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Never Ending Conversation – Mothers and Daughters

This is a Midlife Boulevard bloghop. Take a look at the posts shared by the Women of Midlife, which you’ll find at the end of this post. This anchor post from Sharon Greenthal explores how stories connect the women in her family.

Mothers and Daughters 

Every so often my mother will call me to tell me about something really cute I did when I was a little girl.

“You told the entire story of Mary Poppins at the Passover seder when you were three,” she recalls.

I know I did. She’s told me this, no kidding, hundreds of times. And I bet I was really cute. Who can resist a three year old singing Supercalifragilisticexpealidotious?

mothers and daughters

Mothers and daughters: Our first four generations photo, 1990

My mother is my memory keeper.

How she remembers so much is hard for me to understand. I know I’ve forgotten far more about my children’s lives than I remember, which makes me sad. Somehow my mother has held on to memories that I only know because she tells me about them. Sometimes I confuse my actual memories with the stories she’s told me, over and over. I like to hear those stories. I like knowing that she holds on to those moments for me.

I do the same thing with my daughter. I’ll dredge up some episode from her childhood, usually to her delight.

“Remember how, when you were four, you would put on entire musical productions in the backyard for your stuffed animals?” I’ll ask her. Since her memory is nearly as good as my mother’s, she often does remember things, which surprises me. My son, on the other hand, remembers nothing. It’s as if his life didn’t begin until he discovered sports, sometime around kindergarten.

Memories are a powerful and constant part of who the women are and have been in my family. The matriarchal line is strong and filled with conversation. We are not a family of doers – we don’t go skiing or sailing or putter around in our gardens together.

Our last four generations photo, 2009

Our last four generations photo, 2009

Mostly what we do is talk.

We’ll sit around, laughing and remembering, sometimes growing weary of the same old words, but always glad to be sharing them. My grandmother was a champion talker. Her stories were epic and never-ending, and so tales of my great-grandmother are as vivid to me as the memories of my daughter’s first day of pre-school. I know the names of my mother’s high school friends (Carol, Linda, Nancy, Carol, Carol…) almost better than my own. My children know the names of the streets I grew up on. We tell the same stories, over and over, and it keeps us connected to our past, even as we move swiftly and constantly into the future.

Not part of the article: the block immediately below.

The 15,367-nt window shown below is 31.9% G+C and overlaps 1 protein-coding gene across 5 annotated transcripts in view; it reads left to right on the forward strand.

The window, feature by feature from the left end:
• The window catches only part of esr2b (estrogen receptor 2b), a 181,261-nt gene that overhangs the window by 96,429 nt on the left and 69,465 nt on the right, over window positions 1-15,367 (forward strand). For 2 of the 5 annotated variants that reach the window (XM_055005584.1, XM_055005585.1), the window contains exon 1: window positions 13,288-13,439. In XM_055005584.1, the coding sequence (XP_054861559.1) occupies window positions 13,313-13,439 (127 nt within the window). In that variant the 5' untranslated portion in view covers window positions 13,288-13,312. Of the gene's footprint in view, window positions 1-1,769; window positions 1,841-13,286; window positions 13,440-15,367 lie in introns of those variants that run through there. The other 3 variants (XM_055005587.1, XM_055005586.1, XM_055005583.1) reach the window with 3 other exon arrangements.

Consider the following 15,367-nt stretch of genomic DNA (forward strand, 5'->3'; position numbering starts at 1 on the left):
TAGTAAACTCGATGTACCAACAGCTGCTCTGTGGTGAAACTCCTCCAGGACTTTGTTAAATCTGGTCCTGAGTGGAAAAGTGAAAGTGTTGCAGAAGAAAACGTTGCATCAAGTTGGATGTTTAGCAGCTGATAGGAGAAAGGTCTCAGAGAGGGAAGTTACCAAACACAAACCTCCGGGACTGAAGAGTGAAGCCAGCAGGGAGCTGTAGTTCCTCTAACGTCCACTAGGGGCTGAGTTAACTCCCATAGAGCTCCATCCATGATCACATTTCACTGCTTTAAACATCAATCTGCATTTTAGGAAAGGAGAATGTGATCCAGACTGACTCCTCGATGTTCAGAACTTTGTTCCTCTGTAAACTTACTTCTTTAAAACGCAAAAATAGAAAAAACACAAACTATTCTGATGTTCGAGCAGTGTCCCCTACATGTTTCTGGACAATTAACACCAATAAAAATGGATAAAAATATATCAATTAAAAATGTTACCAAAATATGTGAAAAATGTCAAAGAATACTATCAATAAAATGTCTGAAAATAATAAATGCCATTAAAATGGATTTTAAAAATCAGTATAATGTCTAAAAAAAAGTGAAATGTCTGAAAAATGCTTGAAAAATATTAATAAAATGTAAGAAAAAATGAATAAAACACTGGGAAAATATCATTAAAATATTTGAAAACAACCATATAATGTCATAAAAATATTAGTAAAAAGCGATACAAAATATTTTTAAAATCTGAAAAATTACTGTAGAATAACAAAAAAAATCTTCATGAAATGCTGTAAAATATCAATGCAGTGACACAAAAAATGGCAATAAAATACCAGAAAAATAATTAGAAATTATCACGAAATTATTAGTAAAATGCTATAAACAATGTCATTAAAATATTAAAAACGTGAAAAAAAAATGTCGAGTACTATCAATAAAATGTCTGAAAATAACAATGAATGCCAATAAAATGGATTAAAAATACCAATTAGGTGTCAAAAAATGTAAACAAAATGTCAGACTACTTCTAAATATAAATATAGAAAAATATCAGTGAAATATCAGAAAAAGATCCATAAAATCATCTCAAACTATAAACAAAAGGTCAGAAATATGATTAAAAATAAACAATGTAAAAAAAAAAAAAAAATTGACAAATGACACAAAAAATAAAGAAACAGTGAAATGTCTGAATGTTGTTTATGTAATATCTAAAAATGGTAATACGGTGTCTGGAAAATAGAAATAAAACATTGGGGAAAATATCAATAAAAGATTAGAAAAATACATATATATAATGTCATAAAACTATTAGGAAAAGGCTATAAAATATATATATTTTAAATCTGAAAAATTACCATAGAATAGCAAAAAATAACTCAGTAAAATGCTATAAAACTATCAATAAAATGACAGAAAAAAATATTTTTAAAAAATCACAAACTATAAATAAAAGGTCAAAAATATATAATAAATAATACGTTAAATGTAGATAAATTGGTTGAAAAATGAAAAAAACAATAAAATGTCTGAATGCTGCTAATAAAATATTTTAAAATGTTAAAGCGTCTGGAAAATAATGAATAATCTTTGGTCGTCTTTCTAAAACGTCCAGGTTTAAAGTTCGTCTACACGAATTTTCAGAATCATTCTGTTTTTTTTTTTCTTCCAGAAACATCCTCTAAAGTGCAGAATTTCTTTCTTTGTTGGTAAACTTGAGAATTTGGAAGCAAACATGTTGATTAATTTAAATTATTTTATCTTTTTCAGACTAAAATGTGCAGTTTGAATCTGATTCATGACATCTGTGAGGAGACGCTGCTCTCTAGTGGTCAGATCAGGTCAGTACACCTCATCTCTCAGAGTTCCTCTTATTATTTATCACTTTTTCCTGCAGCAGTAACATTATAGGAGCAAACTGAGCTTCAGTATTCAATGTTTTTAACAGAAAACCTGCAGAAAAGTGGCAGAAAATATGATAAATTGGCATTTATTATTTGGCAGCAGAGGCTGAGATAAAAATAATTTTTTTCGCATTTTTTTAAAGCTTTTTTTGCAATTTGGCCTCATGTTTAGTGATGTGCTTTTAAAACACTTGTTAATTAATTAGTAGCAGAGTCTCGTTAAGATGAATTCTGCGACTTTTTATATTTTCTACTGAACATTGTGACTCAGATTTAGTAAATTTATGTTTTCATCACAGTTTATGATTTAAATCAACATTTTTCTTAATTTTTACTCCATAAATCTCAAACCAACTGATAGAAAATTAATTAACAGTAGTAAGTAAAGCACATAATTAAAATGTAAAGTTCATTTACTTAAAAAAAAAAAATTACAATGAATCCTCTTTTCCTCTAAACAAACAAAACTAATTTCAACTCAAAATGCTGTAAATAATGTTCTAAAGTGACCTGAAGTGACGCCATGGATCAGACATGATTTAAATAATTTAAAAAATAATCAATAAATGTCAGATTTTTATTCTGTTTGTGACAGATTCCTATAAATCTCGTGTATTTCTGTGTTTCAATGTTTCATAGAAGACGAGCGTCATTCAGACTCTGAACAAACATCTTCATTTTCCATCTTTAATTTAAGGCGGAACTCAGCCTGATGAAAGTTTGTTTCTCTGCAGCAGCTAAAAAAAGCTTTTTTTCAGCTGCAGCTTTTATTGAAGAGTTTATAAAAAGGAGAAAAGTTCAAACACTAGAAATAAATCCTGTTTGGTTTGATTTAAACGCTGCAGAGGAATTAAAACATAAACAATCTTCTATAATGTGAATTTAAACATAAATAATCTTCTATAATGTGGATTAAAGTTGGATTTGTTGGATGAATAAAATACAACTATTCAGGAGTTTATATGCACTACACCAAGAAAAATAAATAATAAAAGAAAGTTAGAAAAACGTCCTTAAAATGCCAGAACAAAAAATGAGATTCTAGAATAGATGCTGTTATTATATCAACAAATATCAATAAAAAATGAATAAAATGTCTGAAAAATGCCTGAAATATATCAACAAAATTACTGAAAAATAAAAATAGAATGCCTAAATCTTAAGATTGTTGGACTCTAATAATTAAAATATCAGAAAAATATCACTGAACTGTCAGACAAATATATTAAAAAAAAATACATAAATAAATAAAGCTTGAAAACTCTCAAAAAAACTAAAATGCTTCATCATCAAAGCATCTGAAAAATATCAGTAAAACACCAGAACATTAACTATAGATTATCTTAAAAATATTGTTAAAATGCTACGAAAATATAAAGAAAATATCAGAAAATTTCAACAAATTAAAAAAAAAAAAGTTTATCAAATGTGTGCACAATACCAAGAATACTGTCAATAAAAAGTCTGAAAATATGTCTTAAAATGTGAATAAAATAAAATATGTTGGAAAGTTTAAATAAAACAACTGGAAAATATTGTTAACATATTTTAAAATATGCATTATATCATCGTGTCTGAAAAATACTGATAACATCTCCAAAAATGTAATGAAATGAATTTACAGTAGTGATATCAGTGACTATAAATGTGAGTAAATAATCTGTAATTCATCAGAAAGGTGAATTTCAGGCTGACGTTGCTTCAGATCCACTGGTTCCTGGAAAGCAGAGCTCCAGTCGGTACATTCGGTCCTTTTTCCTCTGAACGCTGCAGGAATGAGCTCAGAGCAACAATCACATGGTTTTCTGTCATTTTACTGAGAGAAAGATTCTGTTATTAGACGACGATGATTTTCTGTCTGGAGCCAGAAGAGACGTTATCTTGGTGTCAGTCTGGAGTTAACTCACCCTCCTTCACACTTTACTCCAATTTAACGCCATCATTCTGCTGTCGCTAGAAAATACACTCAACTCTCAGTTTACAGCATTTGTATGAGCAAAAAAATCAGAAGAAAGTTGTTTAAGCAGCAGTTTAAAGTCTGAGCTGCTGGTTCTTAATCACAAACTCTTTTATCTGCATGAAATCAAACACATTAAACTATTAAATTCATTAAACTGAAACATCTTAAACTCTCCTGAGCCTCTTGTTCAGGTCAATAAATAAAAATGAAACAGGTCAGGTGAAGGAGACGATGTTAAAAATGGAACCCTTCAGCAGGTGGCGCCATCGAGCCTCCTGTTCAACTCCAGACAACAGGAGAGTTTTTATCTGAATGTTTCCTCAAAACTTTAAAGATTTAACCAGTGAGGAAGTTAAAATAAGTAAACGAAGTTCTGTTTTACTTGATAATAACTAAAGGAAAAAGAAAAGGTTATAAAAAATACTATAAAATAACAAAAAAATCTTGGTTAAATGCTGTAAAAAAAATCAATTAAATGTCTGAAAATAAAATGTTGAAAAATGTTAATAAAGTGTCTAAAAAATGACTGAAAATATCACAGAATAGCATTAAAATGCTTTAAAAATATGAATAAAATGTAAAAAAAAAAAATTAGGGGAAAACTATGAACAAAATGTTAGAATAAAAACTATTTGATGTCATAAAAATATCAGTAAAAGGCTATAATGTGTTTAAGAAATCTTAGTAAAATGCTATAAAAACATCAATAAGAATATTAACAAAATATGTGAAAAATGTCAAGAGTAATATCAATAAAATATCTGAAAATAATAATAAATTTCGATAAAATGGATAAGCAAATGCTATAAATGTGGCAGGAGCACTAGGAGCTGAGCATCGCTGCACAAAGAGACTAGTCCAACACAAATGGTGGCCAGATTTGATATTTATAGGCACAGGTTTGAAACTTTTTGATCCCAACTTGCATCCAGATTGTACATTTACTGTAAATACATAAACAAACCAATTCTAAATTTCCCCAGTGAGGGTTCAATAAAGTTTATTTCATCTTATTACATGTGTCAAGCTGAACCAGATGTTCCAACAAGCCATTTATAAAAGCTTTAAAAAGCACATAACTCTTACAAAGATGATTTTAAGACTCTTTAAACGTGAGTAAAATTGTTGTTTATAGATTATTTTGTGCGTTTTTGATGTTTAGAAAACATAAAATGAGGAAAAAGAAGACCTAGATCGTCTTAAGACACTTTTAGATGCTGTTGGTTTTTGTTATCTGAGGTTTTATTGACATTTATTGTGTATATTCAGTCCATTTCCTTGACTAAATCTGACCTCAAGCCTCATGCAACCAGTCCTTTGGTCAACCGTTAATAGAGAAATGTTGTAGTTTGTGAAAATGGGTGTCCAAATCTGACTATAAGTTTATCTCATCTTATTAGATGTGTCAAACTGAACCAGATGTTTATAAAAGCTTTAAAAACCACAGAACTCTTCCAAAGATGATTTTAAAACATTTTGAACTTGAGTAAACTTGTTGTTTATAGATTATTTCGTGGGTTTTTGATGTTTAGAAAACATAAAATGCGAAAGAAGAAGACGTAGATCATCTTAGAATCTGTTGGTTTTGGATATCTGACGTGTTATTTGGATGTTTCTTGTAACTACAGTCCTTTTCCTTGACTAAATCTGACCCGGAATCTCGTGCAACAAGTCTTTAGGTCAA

My mother and I never really stop talking. Our conversations – sometimes daily, sometimes weekly – are rarely brief and always in-depth. We talk about the past, we talk about the present, but we don’t talk much about the future. There’s so much to consider right now, it just isn’t important for us to speculate on what’s coming next.

When my daughter was born, it wasn’t 15 minutes before I picked up the phone to call her. Fifteen minutes!

“Katie’s here,” was all I said.

That moment I remember very well.

Sharon Greenthal

Sharon's blog, <a href="">Empty House Full Mind</a>, focuses on observations of the world from the midlife empty nest. Sharon is the Young Adults Expert on <a href=""></a>. Sharon writes for the <a href="">Huffington Post</a> and <a href="">Purple Clover</a>. Sharon is the mother of two grown children - a daughter, 26 and a son, 24. She lives in Long Beach, CA with her husband and their perfect dog, Lambeau. Instagram: sharongreenthal

Karen D. Austin

Tuesday 13th of May 2014

Thanks for the two time-is-marching-on photos and the narrative about the value of communication.

Vidya Sury

Saturday 10th of May 2014

Sharon, this blog hop is such a treat! So glad to join in.

I lost my Mom four years ago and I miss our conversations the most. Sigh. :)

Thank you! Happy Mothers Day to you. Your photos are precious!

Judy Freedman

Thursday 8th of May 2014

Thanks for sharing your memories. You are so lucky to have your mom around to talk to. Love the pics too.

Janie Emaus

Wednesday 7th of May 2014

We talk a lot, too. Don't you love having four generations?

Cathy Chester

Wednesday 7th of May 2014

I remember my grandmother's stories about escaping the Cossacks in Russia better than I remember some stories about my young son, which is a testament to my bad memory, and which I am very sad about. I thought I'd mentally record every single second.

Enjoyed reading your post, and I also want to say that the name CAROL was certainly popular a long time ago! :-)

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